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About Disc Brakes

Learn About Disc Brakes

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Replacement Brake Pads

Learning about disc brakes would be good information for any driver to be knowledgeable about. You do not have to be a do-it-yourself mechanic to learn more about the subject. This is valuable information because if you own a car you will probably need a brake job sooner or later.

When you take your vehicle into a repair shop they may throw some up sales your way. It is nice to be able to discuss specific problems with your auto repair shop in and knowledgeable way. Even if your car has a highly technical antilock brake system when it comes to the basic maintenance of replacing brake pads this operation is very similar to the way it was back in the 70s.

Maybe the only difference is back then they where disc brakes in the front and drum brakes on the rear. Although some drum brakes are still around today it is most common to see a four wheel disc braking system. This even true for light duty and heavy duty pick up trucks and vans.

Car disc brakes offer major advantages over the drum brake system. The nice thing about disc brakes is they are resistant to pedal fade due to fluid overheating. They are also very resistant to the effects of water such as when the vehicle runs through deep puddles. The rotating of the disc throws the water out using centrifugal force. The squeezing of the pads on either side of the rotor quickly dries the braking surface.

Do-it-yourself brake jobs

Because the braking system is so important to the safety of the driver and the people that travel with them I really don’t recommend performing this operation on your own unless you have a good amount of auto repair experience under your belt.

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If you are determined to perform your first brake job I recommend that you find a mechanic to stop by and either give you a few lessons or at least inspect your work before you put the wheels back on the automobile. Often I will show friends and neighbors how to perform their own brake jobs.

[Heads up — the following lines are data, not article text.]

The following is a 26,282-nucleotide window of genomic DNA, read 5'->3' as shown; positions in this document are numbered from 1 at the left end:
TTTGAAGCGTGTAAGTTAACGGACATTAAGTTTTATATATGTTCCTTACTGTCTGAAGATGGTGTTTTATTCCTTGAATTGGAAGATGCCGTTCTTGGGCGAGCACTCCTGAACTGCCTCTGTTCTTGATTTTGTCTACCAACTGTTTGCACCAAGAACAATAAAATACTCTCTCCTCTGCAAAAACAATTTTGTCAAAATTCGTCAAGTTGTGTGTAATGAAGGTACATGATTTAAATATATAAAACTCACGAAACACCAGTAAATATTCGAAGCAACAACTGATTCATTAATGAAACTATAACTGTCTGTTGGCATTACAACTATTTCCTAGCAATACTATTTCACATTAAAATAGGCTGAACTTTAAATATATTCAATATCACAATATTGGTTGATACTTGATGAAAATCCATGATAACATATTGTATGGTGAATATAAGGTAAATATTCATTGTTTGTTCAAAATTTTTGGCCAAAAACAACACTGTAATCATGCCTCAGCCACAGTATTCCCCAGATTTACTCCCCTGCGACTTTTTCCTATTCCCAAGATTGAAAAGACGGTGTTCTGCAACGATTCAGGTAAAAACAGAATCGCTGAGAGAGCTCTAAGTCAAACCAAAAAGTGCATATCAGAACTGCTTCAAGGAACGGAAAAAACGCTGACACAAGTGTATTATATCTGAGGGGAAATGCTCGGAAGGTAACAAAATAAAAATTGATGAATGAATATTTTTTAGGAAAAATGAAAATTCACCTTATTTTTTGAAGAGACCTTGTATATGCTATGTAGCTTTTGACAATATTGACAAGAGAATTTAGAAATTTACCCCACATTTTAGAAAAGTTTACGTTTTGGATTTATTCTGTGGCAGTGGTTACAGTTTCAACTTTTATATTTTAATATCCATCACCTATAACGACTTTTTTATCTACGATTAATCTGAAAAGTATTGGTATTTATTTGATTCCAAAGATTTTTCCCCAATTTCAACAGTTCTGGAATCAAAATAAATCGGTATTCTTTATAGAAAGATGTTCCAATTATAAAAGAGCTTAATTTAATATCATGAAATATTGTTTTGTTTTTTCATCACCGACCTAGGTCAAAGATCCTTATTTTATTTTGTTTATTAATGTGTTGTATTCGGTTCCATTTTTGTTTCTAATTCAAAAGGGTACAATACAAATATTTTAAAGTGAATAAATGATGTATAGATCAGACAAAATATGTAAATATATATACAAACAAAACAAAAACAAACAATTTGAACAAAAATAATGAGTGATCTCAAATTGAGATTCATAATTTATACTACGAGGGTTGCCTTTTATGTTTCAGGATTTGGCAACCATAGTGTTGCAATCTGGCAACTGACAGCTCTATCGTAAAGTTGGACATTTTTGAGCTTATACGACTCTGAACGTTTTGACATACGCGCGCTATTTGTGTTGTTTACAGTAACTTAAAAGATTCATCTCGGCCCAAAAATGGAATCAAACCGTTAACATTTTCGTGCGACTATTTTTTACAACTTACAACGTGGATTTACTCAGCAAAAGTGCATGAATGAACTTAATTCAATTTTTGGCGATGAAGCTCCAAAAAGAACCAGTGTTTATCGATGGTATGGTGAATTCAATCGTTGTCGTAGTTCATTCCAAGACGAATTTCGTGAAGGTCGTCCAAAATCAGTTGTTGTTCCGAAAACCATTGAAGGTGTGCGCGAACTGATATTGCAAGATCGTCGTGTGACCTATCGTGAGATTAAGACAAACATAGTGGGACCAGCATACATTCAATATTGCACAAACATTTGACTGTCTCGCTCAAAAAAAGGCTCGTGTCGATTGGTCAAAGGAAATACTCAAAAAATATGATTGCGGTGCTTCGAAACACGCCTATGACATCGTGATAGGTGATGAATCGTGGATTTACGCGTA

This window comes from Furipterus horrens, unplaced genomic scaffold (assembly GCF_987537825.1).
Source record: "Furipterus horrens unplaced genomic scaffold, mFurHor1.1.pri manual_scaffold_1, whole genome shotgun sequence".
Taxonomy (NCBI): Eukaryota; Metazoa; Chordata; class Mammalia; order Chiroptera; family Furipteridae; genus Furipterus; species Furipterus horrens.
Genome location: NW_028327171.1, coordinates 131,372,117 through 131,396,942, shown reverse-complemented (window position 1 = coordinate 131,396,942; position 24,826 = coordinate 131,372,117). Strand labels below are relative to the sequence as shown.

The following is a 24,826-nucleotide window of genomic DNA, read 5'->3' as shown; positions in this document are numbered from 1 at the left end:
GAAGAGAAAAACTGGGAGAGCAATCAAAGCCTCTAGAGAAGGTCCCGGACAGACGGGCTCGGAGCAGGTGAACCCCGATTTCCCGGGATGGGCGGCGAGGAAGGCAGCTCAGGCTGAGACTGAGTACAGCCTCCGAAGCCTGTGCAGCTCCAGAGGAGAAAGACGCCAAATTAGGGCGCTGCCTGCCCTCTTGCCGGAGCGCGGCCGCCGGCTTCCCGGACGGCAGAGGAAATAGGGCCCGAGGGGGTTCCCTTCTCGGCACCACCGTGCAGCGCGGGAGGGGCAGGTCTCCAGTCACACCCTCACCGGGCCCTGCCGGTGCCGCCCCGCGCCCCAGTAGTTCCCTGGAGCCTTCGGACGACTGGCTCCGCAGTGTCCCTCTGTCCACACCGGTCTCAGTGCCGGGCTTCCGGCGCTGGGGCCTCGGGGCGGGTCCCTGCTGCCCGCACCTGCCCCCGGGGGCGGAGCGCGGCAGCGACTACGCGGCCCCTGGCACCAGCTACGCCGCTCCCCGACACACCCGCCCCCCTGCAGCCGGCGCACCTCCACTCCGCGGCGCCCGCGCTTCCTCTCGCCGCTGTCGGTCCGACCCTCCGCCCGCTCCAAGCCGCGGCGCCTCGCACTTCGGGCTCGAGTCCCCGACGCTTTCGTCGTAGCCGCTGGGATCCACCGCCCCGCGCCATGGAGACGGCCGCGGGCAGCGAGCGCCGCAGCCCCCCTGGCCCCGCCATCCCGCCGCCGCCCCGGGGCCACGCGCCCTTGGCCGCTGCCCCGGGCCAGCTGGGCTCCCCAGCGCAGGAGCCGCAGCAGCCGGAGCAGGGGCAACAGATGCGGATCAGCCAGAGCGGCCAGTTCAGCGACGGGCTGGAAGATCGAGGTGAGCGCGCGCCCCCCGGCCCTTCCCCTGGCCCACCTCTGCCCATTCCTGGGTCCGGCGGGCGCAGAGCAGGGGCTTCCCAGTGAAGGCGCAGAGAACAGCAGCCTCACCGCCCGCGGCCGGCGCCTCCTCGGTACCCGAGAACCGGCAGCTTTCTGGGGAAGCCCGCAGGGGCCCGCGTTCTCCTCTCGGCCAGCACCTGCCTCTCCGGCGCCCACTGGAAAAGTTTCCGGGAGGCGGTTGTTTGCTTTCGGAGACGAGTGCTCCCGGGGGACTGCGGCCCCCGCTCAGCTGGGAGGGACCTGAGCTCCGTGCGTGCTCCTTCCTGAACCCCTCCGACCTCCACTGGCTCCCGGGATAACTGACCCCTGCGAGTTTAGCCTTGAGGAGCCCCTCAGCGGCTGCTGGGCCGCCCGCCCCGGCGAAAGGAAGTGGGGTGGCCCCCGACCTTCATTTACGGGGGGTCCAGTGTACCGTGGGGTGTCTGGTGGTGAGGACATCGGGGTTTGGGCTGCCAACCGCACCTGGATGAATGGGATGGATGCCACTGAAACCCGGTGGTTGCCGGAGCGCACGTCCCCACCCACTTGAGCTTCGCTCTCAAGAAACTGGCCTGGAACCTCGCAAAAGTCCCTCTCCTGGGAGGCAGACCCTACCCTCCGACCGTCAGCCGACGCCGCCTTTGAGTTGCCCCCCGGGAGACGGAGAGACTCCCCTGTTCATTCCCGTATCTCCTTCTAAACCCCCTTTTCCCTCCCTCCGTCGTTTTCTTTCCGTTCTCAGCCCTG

After some basic instruction and checking their work they are able to perform their own brake pad replacement on future maintenance services without my help. Recently a neighbor decided that he was going to jump in and perform his own brake pad maintenance. He asked me to stop by and take a look.
By the time I got there he had the wheels back on the vehicle and had already road tested it.

As I pulled into his driveway I couldn’t help but notice the smoke pouring off the front wheels. Obviously he did something wrong. We took the vehicle for a short road test and I could feel that the front brakes were dragging or staying applied. His new brake pads were smoking because they were constantly pushed against the rotor.  After we let things cool down and pulled the wheels off I didn’t see anything wrong right away.

I decided to remove the caliper and I instantly saw what he had missed. He replaced the brake pads and took the time to clean the caliper slides. But he did not install any lubricant on the caliper slides before he reassembled the front brakes.  I prefer to use a specialized caliper lube for this operation. It is specifically designed to withstand the extremely high temperatures associated with front braking.

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Using any other kind of lubricant can cause problems. I ran home to get my caliper lube and let him lube up the caliper slides. On the next road test we could feel that everything was back to normal. He was able to save money by performing is own brake job and he learned something about solving front brake problems.

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